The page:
public class FooForm : System.Windows.Forms.Form {
   System.Windows.Forms.Button m_Button;
   public FooForm() {
      InitializeComponent();
      m_Button.Click += delegate( object sender, System.EventArgs args ) {
         System.Windows.Forms.MessageBox.Show("m_Button Clicked");
      };
   }
   void InitializeComponent()  {/*...*/}
}

It seems that an anonymous method looks like a tiny language enhancement. It's now time to dig under the hood to realize that anonymous methods are far more complex and can be far more useful.

The C#2 compiler and anonymous methods

The easy way

As you might expect, when an anonymous method is compiled, a new method is created by the compiler in the concerned class:

Example11.cs

class Program {
   delegate void DelegateType();
   static void Main() {
      DelegateType delegateInstance = delegate() { 
         System.Console.WriteLine("Hello"); };
      delegateInstance();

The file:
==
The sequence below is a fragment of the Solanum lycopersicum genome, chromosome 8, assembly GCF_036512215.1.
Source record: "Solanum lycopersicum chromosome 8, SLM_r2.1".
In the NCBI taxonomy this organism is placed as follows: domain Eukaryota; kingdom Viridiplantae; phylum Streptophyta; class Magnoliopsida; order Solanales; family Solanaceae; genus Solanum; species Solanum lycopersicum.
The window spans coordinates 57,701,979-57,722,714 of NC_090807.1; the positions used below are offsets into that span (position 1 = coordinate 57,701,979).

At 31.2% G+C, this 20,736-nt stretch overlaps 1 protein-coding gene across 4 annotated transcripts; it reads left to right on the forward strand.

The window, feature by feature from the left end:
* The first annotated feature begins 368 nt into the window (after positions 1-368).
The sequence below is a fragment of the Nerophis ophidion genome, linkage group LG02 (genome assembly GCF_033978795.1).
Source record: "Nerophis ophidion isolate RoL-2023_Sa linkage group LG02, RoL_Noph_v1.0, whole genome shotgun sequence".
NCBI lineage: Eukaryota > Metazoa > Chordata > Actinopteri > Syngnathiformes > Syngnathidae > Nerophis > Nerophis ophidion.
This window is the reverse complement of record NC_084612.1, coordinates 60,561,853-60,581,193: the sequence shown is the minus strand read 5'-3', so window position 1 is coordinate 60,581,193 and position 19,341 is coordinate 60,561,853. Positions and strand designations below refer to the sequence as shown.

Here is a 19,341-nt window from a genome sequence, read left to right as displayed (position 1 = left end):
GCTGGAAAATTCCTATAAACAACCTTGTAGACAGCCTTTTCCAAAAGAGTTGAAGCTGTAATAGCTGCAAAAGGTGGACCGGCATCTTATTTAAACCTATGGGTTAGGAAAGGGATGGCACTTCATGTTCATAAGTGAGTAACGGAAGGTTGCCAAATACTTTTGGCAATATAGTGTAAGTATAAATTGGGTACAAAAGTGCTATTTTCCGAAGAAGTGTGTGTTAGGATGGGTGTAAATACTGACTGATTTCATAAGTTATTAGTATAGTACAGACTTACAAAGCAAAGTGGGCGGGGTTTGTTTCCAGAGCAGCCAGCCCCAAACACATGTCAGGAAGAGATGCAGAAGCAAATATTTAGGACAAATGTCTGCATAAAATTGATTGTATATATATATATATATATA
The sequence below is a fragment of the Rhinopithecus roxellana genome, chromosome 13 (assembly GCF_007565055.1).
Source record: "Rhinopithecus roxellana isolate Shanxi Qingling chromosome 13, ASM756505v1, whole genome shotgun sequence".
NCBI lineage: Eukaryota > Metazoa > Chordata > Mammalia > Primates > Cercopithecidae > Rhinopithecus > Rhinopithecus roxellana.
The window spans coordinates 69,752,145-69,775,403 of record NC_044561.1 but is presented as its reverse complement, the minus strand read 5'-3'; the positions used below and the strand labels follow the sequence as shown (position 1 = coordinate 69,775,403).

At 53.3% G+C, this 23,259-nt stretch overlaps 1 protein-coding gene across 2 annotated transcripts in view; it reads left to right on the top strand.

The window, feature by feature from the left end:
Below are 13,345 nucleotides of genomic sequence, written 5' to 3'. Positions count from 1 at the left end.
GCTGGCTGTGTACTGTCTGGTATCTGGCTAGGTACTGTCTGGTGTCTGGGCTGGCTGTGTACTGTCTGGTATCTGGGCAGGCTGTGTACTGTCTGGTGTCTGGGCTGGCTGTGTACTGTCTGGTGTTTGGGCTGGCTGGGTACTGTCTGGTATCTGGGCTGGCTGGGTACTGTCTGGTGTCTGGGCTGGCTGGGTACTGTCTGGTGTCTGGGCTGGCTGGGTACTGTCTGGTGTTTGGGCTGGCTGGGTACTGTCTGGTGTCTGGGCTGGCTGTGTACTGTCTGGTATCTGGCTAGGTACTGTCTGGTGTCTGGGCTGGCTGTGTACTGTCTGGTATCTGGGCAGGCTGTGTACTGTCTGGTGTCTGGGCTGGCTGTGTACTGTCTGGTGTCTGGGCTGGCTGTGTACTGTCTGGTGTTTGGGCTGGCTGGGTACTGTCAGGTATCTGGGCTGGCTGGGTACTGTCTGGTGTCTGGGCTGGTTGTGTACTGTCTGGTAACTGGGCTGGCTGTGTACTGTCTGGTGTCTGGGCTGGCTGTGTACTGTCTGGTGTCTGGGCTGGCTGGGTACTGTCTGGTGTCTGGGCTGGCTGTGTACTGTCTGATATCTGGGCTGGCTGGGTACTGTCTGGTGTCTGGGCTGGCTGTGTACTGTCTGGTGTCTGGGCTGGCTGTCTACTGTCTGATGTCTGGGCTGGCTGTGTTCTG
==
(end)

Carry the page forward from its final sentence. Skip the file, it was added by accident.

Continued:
}
}

The following assembly is the compiled version of the previous program (viewed using the Reflector tool):

Indeed, a new private and static method named <Main>b__0() has been automatically generated, and contains the code for our anonymous method. If our anonymous method was declared inside an instance method, the generated method would have been an instance method.

We also note that a delegate field named <>9_CachedAnonymousMethoddelegate1 of type delegateType has been generated to reference our anonymous method.

It is interesting to note that all these generated members can't be viewed with the C# intellisense because their names contain a pair of angle brackets < >. Such names are valid for the IL/CLR syntax but incorrect for the C# syntax.

Captured local variable

To keep things clear and simple, we haven't mentioned yet the fact that an anonymous method can have access to a local variable of its outer method. Let's analyze this feature through the following example:

Example12.cs

class Program {
   delegate int DelegateTypeCounter();